THOUSANDS of refugee children have discovered the wonders of magic, thanks to an Oxford man's unusual show.

Jamie Balfour-Paul, a full-time 'humanitarian magician', has spent the last three years bringing smiles to the faces of vulnerable children across Lebanon through his Magic for Smiles initiative.

The former aid worker performs his one-man shows under the stage name Jamie Jibberish in front of crowds of up to 200 people.

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Many of the children are Syrians traumatised by war and Mr Balfour-Paul aims to positively impact their lives through magic.

He said: “My motivation is the smiles on the kids' faces, but there are so many other benefits.

“There’s the cognitive skills, the imagination and the teamwork, plus the trust and self-confidence.

“The kids are stressed out, traumatised or bored and often in cramped and grim conditions.

"It’s the perfect thing to lift their spirits."

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The majority of the Middle Eastern country's refugee population is Syrian, while there are also many displaced Palestinians.

In 2016, the then part-time magician set up Magic for Smiles, a largely self-financed scheme that welcomes extra funding where possible

The magician takes his show to locations across Lebanon, from schools and urban areas to informal Syrian settlements and long-established Palestinian camps.

Mr Balfour-Paul's stage name stems from the use of 'magical mystery language', although the shows are mostly conducted in Arabic.

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The hour-long performances normally attract 70 to 80 people and aim to be as interactive as possible.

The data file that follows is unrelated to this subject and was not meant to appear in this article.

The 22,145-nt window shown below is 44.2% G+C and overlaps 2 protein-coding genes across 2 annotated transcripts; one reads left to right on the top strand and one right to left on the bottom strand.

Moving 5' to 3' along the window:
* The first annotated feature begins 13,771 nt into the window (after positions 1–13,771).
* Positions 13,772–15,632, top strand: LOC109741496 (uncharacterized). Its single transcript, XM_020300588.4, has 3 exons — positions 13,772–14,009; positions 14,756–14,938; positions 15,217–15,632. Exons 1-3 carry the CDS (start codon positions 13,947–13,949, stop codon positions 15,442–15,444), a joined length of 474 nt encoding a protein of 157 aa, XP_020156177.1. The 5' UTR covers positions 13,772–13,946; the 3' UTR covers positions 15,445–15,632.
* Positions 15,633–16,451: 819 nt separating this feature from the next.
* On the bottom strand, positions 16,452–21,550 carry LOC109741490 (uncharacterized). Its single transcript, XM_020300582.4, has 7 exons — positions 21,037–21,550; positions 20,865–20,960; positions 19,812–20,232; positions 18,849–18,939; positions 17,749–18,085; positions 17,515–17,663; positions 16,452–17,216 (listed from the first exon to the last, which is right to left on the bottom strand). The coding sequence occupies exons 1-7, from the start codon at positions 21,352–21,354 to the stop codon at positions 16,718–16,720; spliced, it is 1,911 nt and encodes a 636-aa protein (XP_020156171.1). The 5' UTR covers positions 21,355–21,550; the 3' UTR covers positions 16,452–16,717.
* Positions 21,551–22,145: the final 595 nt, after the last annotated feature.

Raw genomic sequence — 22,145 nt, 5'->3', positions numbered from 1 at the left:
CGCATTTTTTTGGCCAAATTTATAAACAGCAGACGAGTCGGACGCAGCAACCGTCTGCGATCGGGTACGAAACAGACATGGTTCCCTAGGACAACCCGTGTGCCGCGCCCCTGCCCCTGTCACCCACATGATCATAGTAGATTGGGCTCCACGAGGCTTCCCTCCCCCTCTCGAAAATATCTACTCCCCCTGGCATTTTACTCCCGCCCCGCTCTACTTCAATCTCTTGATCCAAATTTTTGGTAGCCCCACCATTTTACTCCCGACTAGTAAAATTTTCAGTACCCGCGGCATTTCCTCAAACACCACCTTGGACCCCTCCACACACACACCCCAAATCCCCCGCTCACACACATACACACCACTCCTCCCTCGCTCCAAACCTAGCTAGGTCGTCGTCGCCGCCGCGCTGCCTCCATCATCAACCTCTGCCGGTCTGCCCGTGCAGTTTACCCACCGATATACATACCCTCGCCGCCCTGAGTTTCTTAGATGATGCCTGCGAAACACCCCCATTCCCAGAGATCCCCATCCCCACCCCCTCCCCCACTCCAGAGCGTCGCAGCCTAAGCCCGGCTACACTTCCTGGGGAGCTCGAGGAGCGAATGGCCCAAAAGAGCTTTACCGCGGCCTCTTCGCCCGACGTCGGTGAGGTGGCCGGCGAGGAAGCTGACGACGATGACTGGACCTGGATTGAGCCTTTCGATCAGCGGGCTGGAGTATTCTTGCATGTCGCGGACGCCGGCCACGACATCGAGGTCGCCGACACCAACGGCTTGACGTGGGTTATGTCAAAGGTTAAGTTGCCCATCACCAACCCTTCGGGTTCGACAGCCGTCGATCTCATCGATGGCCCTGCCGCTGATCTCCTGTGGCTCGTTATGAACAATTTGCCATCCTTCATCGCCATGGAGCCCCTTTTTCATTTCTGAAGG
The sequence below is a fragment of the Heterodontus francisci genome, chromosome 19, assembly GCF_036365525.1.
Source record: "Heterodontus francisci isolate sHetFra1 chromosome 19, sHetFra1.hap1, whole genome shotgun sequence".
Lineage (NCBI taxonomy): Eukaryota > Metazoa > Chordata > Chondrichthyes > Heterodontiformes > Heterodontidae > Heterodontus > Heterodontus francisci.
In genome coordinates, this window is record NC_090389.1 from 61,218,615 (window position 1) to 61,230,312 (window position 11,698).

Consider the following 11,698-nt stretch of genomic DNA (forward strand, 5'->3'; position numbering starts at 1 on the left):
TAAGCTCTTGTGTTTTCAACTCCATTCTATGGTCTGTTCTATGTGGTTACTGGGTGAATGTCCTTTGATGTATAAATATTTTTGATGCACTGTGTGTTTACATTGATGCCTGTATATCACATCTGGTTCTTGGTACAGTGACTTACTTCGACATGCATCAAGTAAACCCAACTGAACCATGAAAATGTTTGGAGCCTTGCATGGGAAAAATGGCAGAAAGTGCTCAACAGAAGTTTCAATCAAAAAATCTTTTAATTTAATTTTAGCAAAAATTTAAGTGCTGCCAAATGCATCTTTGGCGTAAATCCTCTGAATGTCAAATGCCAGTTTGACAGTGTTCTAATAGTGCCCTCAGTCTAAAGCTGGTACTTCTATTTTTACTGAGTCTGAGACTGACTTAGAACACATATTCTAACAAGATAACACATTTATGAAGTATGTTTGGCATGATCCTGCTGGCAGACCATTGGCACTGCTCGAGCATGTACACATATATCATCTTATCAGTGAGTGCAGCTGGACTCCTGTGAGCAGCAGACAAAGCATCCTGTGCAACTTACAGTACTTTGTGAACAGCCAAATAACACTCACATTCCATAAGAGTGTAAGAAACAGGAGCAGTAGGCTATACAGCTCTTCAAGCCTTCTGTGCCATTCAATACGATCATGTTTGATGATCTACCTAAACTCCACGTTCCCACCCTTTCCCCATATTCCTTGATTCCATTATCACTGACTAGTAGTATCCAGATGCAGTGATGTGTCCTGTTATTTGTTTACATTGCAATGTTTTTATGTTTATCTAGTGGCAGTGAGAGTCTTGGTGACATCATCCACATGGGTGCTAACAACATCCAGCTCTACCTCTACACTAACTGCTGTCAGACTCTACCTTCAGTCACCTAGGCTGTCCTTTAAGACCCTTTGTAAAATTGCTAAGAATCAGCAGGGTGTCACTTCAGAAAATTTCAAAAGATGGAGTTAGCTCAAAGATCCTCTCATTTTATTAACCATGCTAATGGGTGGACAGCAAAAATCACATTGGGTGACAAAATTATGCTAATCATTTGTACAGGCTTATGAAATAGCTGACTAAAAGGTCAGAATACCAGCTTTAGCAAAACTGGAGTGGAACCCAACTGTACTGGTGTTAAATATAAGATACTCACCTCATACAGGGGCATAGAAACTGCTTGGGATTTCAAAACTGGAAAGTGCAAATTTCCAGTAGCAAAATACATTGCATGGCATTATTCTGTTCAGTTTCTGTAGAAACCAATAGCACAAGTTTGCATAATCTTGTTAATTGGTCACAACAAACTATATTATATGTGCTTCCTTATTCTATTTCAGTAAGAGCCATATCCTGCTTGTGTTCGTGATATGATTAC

Mr Balfour-Paul only needs a table and a mobile sound system, while he uses everyday objects such as bottles, balloons and oranges.

He said: “My repertoire is a bit more broad brush than it would be in the UK.

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“Kids love anything and I don’t have to be quite so selective.

“I use small, everyday objects to make the impossible seem possible. If it was too high tech it might not have the same impact.”

The 57-year-old spent two decades working for Oxfam and has been based in Oxford for the last 15 years.

Mr Balfour-Paul is a 'lifelong believer in aid' and has held charity positions including country director, campaign manager and advisor in the Middle East and the Horn of Africa.

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During that time, he helped farmers in northern Sudan grow vegetables for the first time and was attacked by rebels in northern Uganda.

After three decades as an aid worker, he resigned from his job in the Middle East to combine his twin passions of work and magic.

He has held approximately 260 shows since then, working through 120 non-governmental organisations (NGOs) in Lebanon.

Oxford Mail:

Despite performing up to three times per week, Mr Balfour-Paul admits it can be difficult to persuade NGOs to let him hold his shows.

He said: “It’s a different form of aid.

“I’d like to do more but the issue is promoting it, as magic is a bit of a novelty."

He is currently back in the UK, but Mr Balfour-Paul will soon return to Lebanon and is hoping to expand into Turkey, Jordan and Iraq over the next few months.

For more information, visit his fundraising page at